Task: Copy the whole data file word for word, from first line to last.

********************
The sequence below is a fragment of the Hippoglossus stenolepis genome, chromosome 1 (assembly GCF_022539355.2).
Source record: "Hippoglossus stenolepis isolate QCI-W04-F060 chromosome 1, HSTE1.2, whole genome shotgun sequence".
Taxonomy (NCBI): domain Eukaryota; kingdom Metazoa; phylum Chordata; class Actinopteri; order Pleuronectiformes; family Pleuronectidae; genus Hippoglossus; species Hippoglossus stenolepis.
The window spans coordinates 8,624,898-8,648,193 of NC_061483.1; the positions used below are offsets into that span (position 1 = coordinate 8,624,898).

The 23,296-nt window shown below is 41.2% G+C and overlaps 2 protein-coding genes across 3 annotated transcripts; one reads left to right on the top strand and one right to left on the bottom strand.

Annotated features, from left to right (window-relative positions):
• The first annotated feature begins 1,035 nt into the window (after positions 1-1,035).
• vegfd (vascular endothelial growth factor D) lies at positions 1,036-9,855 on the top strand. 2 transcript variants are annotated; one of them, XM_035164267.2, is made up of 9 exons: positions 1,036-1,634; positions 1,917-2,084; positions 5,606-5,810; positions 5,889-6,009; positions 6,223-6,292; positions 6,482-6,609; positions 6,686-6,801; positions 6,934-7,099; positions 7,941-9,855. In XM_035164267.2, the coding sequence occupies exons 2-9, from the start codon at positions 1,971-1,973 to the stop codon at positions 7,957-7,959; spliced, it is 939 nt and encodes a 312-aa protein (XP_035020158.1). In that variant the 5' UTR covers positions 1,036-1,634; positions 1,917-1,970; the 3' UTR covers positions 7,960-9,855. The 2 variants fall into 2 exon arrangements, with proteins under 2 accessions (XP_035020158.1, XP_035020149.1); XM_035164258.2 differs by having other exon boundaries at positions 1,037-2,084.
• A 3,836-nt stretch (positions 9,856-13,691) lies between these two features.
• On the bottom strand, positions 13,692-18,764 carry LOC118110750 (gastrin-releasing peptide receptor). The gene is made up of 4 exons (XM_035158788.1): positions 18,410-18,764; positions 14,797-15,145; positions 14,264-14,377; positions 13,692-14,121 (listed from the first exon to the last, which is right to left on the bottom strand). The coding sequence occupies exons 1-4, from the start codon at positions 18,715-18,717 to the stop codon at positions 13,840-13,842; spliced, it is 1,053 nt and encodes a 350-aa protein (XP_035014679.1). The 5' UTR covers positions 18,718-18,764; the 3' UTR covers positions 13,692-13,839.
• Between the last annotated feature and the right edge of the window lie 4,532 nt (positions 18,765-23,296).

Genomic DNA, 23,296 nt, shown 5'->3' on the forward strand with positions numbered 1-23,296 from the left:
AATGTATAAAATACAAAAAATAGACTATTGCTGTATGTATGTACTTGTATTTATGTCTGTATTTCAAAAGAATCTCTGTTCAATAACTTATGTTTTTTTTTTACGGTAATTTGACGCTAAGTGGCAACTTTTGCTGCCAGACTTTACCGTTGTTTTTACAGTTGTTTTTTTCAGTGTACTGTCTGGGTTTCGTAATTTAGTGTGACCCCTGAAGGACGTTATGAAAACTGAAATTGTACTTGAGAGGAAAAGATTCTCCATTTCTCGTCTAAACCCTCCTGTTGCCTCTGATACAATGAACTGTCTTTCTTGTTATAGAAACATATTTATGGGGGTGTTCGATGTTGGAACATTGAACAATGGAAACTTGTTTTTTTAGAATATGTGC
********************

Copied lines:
The sequence below is a fragment of the Hippoglossus stenolepis genome, chromosome 1 (assembly GCF_022539355.2).
Source record: "Hippoglossus stenolepis isolate QCI-W04-F060 chromosome 1, HSTE1.2, whole genome shotgun sequence".
Taxonomy (NCBI): domain Eukaryota; kingdom Metazoa; phylum Chordata; class Actinopteri; order Pleuronectiformes; family Pleuronectidae; genus Hippoglossus; species Hippoglossus stenolepis.
The window spans coordinates 8,624,898-8,648,193 of NC_061483.1; the positions used below are offsets into that span (position 1 = coordinate 8,624,898).

The 23,296-nt window shown below is 41.2% G+C and overlaps 2 protein-coding genes across 3 annotated transcripts; one reads left to right on the top strand and one right to left on the bottom strand.

Annotated features, from left to right (window-relative positions):
• The first annotated feature begins 1,035 nt into the window (after positions 1-1,035).
• vegfd (vascular endothelial growth factor D) lies at positions 1,036-9,855 on the top strand. 2 transcript variants are annotated; one of them, XM_035164267.2, is made up of 9 exons: positions 1,036-1,634; positions 1,917-2,084; positions 5,606-5,810; positions 5,889-6,009; positions 6,223-6,292; positions 6,482-6,609; positions 6,686-6,801; positions 6,934-7,099; positions 7,941-9,855. In XM_035164267.2, the coding sequence occupies exons 2-9, from the start codon at positions 1,971-1,973 to the stop codon at positions 7,957-7,959; spliced, it is 939 nt and encodes a 312-aa protein (XP_035020158.1). In that variant the 5' UTR covers positions 1,036-1,634; positions 1,917-1,970; the 3' UTR covers positions 7,960-9,855. The 2 variants fall into 2 exon arrangements, with proteins under 2 accessions (XP_035020158.1, XP_035020149.1); XM_035164258.2 differs by having other exon boundaries at positions 1,037-2,084.
• A 3,836-nt stretch (positions 9,856-13,691) lies between these two features.
• On the bottom strand, positions 13,692-18,764 carry LOC118110750 (gastrin-releasing peptide receptor). The gene is made up of 4 exons (XM_035158788.1): positions 18,410-18,764; positions 14,797-15,145; positions 14,264-14,377; positions 13,692-14,121 (listed from the first exon to the last, which is right to left on the bottom strand). The coding sequence occupies exons 1-4, from the start codon at positions 18,715-18,717 to the stop codon at positions 13,840-13,842; spliced, it is 1,053 nt and encodes a 350-aa protein (XP_035014679.1). The 5' UTR covers positions 18,718-18,764; the 3' UTR covers positions 13,692-13,839.
• Between the last annotated feature and the right edge of the window lie 4,532 nt (positions 18,765-23,296).

Genomic DNA, 23,296 nt, shown 5'->3' on the forward strand with positions numbered 1-23,296 from the left:
AATGTATAAAATACAAAAAATAGACTATTGCTGTATGTATGTACTTGTATTTATGTCTGTATTTCAAAAGAATCTCTGTTCAATAACTTATGTTTTTTTTTTACGGTAATTTGACGCTAAGTGGCAACTTTTGCTGCCAGACTTTACCGTTGTTTTTACAGTTGTTTTTTTCAGTGTACTGTCTGGGTTTCGTAATTTAGTGTGACCCCTGAAGGACGTTATGAAAACTGAAATTGTACTTGAGAGGAAAAGATTCTCCATTTCTCGTCTAAACCCTCCTGTTGCCTCTGATACAATGAACTGTCTTTCTTGTTATAGAAACATATTTATGGGGGTGTTCGATGTTGGAACATTGAACAATGGAAACTTGTTTTTTTAGAATATGTGC